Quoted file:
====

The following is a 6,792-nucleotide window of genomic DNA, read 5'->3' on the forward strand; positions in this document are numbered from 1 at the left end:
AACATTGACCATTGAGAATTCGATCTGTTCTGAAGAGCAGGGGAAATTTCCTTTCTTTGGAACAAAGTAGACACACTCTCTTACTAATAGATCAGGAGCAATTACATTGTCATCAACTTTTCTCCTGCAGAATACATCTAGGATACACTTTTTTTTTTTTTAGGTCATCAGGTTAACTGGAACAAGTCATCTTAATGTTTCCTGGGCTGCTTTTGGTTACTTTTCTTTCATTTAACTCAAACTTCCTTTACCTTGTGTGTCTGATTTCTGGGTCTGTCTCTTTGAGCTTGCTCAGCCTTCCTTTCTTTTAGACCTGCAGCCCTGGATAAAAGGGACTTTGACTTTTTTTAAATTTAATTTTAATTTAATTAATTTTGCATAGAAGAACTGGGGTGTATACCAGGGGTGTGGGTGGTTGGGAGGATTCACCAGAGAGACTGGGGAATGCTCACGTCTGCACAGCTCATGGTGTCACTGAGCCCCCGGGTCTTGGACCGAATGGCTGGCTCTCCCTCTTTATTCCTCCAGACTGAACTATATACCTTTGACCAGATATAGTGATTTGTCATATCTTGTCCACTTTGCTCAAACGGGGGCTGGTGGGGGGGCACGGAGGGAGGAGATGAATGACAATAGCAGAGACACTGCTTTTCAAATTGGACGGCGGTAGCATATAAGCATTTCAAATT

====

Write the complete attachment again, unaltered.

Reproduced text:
The following is a 6,792-nucleotide window of genomic DNA, read 5'->3' on the forward strand; positions in this document are numbered from 1 at the left end:
AACATTGACCATTGAGAATTCGATCTGTTCTGAAGAGCAGGGGAAATTTCCTTTCTTTGGAACAAAGTAGACACACTCTCTTACTAATAGATCAGGAGCAATTACATTGTCATCAACTTTTCTCCTGCAGAATACATCTAGGATACACTTTTTTTTTTTTTAGGTCATCAGGTTAACTGGAACAAGTCATCTTAATGTTTCCTGGGCTGCTTTTGGTTACTTTTCTTTCATTTAACTCAAACTTCCTTTACCTTGTGTGTCTGATTTCTGGGTCTGTCTCTTTGAGCTTGCTCAGCCTTCCTTTCTTTTAGACCTGCAGCCCTGGATAAAAGGGACTTTGACTTTTTTTAAATTTAATTTTAATTTAATTAATTTTGCATAGAAGAACTGGGGTGTATACCAGGGGTGTGGGTGGTTGGGAGGATTCACCAGAGAGACTGGGGAATGCTCACGTCTGCACAGCTCATGGTGTCACTGAGCCCCCGGGTCTTGGACCGAATGGCTGGCTCTCCCTCTTTATTCCTCCAGACTGAACTATATACCTTTGACCAGATATAGTGATTTGTCATATCTTGTCCACTTTGCTCAAACGGGGGCTGGTGGGGGGGCACGGAGGGAGGAGATGAATGACAATAGCAGAGACACTGCTTTTCAAATTGGACGGCGGTAGCATATAAGCATTTCAAATT